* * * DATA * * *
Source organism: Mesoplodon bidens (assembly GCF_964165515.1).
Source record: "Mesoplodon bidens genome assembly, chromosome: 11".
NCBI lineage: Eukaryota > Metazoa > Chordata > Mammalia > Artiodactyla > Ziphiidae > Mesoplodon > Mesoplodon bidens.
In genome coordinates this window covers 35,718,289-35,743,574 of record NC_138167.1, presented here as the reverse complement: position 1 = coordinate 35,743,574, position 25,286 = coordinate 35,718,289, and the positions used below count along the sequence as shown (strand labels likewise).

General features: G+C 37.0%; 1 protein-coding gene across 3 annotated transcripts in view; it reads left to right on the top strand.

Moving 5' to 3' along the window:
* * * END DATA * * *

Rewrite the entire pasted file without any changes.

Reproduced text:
Source organism: Mesoplodon bidens (assembly GCF_964165515.1).
Source record: "Mesoplodon bidens genome assembly, chromosome: 11".
NCBI lineage: Eukaryota > Metazoa > Chordata > Mammalia > Artiodactyla > Ziphiidae > Mesoplodon > Mesoplodon bidens.
In genome coordinates this window covers 35,718,289-35,743,574 of record NC_138167.1, presented here as the reverse complement: position 1 = coordinate 35,743,574, position 25,286 = coordinate 35,718,289, and the positions used below count along the sequence as shown (strand labels likewise).

General features: G+C 37.0%; 1 protein-coding gene across 3 annotated transcripts in view; it reads left to right on the top strand.

Moving 5' to 3' along the window: